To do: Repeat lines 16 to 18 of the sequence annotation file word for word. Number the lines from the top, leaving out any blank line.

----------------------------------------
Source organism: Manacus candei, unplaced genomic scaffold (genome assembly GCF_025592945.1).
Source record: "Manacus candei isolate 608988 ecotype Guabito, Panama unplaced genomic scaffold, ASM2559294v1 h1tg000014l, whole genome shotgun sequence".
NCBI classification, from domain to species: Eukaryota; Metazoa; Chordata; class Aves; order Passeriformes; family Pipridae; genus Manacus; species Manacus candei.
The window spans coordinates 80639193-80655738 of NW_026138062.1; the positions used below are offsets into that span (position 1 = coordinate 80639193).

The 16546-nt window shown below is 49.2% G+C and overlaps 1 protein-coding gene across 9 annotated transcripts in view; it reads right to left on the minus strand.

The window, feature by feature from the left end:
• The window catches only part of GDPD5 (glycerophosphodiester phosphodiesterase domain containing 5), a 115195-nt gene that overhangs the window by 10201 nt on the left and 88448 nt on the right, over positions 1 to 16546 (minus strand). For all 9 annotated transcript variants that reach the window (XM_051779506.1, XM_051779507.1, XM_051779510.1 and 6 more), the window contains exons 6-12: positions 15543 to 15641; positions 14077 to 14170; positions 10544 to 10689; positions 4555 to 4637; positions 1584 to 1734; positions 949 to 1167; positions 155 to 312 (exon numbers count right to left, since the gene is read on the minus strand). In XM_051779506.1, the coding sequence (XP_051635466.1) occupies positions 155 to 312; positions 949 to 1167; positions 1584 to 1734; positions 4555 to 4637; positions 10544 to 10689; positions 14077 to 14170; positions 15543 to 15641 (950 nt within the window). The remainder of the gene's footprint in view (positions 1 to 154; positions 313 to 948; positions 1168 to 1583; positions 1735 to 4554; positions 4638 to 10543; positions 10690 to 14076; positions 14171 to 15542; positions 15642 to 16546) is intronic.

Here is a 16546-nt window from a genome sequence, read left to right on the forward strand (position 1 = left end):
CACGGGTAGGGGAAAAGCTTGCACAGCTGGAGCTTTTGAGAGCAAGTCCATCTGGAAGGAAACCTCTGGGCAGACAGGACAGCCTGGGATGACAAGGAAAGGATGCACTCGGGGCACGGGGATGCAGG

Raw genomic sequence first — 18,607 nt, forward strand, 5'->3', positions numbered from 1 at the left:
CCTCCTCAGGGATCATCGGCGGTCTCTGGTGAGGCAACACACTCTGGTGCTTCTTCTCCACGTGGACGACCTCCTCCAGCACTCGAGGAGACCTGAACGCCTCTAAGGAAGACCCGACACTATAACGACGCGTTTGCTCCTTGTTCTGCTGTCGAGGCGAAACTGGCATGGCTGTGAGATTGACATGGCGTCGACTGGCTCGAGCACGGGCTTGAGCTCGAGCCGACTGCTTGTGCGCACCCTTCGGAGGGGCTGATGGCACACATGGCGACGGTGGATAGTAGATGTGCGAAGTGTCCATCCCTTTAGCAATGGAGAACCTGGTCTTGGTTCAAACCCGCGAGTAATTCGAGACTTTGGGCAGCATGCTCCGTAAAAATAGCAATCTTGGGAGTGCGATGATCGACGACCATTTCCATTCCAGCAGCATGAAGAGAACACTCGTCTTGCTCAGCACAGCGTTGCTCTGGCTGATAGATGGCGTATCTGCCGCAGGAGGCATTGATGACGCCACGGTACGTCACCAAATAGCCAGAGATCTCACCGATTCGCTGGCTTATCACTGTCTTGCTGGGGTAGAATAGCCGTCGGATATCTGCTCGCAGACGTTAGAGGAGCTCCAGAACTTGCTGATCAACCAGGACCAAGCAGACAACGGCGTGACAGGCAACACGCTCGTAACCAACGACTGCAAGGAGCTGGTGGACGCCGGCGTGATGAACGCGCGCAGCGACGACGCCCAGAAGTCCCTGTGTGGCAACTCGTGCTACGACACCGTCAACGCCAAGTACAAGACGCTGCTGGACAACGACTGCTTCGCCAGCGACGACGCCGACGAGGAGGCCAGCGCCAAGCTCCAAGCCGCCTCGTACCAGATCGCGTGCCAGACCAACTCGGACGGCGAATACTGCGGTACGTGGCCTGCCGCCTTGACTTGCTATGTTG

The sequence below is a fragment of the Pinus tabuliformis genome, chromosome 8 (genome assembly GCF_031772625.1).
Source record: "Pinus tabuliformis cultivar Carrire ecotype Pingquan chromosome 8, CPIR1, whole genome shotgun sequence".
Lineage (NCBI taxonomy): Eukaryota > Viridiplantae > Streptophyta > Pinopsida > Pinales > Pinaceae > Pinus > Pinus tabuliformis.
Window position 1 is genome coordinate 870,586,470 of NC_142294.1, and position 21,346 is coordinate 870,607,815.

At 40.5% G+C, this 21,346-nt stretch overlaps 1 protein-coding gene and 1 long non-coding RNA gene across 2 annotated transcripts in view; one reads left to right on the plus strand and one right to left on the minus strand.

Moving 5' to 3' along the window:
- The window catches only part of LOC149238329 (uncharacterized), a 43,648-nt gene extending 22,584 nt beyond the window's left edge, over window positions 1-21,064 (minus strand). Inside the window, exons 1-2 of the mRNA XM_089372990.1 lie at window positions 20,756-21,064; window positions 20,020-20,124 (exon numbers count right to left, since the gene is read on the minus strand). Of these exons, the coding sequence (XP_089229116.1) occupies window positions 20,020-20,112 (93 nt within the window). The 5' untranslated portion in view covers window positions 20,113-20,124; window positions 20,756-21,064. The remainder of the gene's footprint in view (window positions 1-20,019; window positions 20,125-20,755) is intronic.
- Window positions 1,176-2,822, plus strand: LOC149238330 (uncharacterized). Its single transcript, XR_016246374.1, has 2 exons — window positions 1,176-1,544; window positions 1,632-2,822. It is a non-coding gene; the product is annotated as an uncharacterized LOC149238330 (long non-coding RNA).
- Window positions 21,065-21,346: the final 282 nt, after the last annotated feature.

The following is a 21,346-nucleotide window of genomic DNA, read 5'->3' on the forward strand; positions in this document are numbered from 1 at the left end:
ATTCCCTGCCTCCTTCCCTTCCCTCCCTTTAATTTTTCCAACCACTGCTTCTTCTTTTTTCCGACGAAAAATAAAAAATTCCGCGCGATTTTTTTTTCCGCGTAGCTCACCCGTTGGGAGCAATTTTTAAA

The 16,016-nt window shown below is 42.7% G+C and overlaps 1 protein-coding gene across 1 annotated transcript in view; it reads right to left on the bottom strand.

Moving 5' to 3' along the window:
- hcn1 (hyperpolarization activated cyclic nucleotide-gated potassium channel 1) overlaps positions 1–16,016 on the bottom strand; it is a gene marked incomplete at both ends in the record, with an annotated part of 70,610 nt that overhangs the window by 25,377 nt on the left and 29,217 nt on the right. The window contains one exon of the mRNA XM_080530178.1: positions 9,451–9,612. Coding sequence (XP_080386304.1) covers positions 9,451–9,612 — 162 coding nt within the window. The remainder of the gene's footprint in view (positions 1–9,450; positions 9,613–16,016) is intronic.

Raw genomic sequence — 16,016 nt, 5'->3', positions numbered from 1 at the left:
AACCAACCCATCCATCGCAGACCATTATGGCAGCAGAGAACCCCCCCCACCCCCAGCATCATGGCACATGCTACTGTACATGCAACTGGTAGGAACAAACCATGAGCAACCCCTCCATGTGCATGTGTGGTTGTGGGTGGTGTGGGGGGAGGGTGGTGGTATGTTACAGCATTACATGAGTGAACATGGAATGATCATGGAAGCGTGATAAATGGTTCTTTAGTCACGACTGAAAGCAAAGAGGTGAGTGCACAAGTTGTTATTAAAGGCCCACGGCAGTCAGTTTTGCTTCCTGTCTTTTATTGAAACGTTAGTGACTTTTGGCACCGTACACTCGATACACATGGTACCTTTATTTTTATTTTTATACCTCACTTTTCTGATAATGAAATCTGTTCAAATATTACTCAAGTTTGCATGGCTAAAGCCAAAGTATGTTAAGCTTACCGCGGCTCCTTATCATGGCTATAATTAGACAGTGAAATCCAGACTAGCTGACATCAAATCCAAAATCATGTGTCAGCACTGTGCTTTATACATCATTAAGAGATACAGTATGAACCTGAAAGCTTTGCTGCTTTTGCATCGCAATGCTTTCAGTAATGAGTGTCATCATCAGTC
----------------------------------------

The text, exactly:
At 40.5% G+C, this 21,346-nt stretch overlaps 1 protein-coding gene and 1 long non-coding RNA gene across 2 annotated transcripts in view; one reads left to right on the plus strand and one right to left on the minus strand.

Moving 5' to 3' along the window:
- The window catches only part of LOC149238329 (uncharacterized), a 43,648-nt gene extending 22,584 nt beyond the window's left edge, over window positions 1-21,064 (minus strand). Inside the window, exons 1-2 of the mRNA XM_089372990.1 lie at window positions 20,756-21,064; window positions 20,020-20,124 (exon numbers count right to left, since the gene is read on the minus strand). Of these exons, the coding sequence (XP_089229116.1) occupies window positions 20,020-20,112 (93 nt within the window). The 5' untranslated portion in view covers window positions 20,113-20,124; window positions 20,756-21,064. The remainder of the gene's footprint in view (window positions 1-20,019; window positions 20,125-20,755) is intronic.